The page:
In an industry dominated by production and marketing, many long for a return to fashion, which strikes more emotional chords than commercial; Enter Craig Green. In a relatively brief time span, the British menswear designer has garnered acclaim for his steady offering of homegrown beauty and ceremonial ventures. Green’s creations under his namesake label, established in 2012, helped the designer etch a niche amongst menswear’s unique talents. His ability to engage and challenge the concept of utility and uniformity has earned him both commercial and critical prosperity and a cult-like fanbase to boost.

As part of his studies at Central Saint Martins, Green interned under Walter van Beirendonck during his studies, which has aged into a pivotal point in Green’s creative bud. Taking notes from Walter’s loud and bashful style, Green learned to speak up and voice his wildest ideas, embracing the fun and multi-disciplinary side of fashion. “Walter taught me that it is important not to compromise and that fashion can come from anywhere and anything.”

Green’s creativity often transcends fashion by creating a dialogue between the sensuality of the bodies and the intricacies of the mind. Believing that a fashion show has to be a spectacle, he often sends over-the-top architectural objects onto the runway, leaving the audiences scrambling to decipher the abstract narrative that he pushes out. For his FW13 BA graduation collection, the models dawned splintered wooden planks as masks, providing additional depth of texture on top of the heavily layered pieces made out of various materials. While it was praised by insiders citing it as a breath of fresh air, the Daily Mail mocked the fashionable scrap materials, blasting the show with the headline ‘What a Plank!’ With regards to naysayers, Green remains persistent in his belief, noting that “it’s a positive thing to split opinions, and he needs to challenge and push things or otherwise there’s nothing new for people to see.”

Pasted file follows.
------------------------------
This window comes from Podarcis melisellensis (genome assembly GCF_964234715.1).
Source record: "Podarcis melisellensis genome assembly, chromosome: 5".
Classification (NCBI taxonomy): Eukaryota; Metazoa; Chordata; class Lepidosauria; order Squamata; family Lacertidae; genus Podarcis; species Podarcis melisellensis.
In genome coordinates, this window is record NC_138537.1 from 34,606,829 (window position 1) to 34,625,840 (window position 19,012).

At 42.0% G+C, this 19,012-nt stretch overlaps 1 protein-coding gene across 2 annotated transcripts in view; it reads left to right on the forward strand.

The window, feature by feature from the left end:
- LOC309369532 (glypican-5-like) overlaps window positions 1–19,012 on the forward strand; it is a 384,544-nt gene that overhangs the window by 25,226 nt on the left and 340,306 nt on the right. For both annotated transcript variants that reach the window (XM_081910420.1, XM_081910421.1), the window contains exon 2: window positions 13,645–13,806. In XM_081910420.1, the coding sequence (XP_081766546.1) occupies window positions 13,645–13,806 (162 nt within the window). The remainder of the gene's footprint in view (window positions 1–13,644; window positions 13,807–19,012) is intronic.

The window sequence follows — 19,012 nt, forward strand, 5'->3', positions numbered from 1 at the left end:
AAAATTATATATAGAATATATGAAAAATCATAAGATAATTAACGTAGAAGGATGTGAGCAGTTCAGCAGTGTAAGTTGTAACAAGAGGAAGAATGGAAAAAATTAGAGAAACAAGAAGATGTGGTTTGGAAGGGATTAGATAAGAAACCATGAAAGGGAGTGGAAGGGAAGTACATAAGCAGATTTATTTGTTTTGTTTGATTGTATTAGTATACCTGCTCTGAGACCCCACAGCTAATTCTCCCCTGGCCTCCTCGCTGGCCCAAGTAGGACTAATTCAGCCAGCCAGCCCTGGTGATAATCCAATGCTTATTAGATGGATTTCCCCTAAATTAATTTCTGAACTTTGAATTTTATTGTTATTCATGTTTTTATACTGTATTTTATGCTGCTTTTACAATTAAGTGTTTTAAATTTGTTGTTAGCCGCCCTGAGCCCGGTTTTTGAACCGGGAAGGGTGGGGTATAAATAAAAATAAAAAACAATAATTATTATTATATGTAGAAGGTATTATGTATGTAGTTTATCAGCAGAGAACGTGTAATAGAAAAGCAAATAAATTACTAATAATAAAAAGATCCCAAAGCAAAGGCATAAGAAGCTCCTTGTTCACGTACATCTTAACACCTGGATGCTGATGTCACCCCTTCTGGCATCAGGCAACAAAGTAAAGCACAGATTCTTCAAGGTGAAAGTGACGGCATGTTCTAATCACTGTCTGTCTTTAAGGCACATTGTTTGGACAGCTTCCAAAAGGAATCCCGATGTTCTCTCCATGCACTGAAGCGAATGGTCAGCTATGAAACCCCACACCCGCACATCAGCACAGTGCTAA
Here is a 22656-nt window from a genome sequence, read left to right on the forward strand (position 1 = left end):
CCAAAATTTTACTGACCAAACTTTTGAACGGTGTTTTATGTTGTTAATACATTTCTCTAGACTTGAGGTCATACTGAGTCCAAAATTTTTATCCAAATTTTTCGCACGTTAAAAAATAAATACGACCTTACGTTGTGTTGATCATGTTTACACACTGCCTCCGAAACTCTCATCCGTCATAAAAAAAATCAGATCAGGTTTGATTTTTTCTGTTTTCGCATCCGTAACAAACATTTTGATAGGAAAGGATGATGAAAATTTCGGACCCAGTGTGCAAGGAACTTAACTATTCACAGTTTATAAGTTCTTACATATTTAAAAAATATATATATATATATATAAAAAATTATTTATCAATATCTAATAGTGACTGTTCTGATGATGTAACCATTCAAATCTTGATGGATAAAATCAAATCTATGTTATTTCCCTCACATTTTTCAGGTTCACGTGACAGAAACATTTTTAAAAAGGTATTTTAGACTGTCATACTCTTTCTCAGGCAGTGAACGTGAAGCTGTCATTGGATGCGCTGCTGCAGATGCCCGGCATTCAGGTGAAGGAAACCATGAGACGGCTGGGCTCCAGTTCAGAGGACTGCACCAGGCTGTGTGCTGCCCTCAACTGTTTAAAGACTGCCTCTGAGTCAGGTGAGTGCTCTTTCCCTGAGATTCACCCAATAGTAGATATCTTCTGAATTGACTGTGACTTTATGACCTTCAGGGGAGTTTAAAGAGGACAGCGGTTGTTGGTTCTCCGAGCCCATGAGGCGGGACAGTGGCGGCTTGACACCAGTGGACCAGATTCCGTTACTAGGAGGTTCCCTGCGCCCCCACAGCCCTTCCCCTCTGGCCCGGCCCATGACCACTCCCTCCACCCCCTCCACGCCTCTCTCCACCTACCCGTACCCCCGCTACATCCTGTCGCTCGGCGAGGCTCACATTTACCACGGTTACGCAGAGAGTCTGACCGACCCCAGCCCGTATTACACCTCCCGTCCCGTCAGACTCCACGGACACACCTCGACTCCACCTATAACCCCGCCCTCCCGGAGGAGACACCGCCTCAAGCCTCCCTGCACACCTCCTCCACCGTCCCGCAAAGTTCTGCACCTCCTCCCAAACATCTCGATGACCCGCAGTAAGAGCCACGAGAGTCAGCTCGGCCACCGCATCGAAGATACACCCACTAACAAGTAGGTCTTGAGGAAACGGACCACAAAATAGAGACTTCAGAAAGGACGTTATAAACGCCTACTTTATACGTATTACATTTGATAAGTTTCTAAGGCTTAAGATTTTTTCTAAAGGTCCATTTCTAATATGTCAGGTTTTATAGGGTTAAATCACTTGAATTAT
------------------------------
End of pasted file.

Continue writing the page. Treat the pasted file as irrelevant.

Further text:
Upon a close inspection of his relatively short lifespan as a designer, the overarching idea of uniforms seems to bleed every season. His culturally rich milieu empowers him to reinterpret and insert elements from quotidian uniforms into his present designs. Religion is also a recurring theme that Green explores too. He connects religion to workwear, seeing that they share the concept of being in the same group, working together, wearing the same attire to achieve a common goal. Despite them serving different purposes - one spiritual and one functional, Green always manages to present the intricate synapses between them in his garments. No matter the collection or theme, Green’s clothes are always illustrated through deeply conceptualized and ceremonious processions, which often leave his audience in a stir of emotion and his customers yearning for his creations.

Written by Joseph Bunn & Alfred Bong


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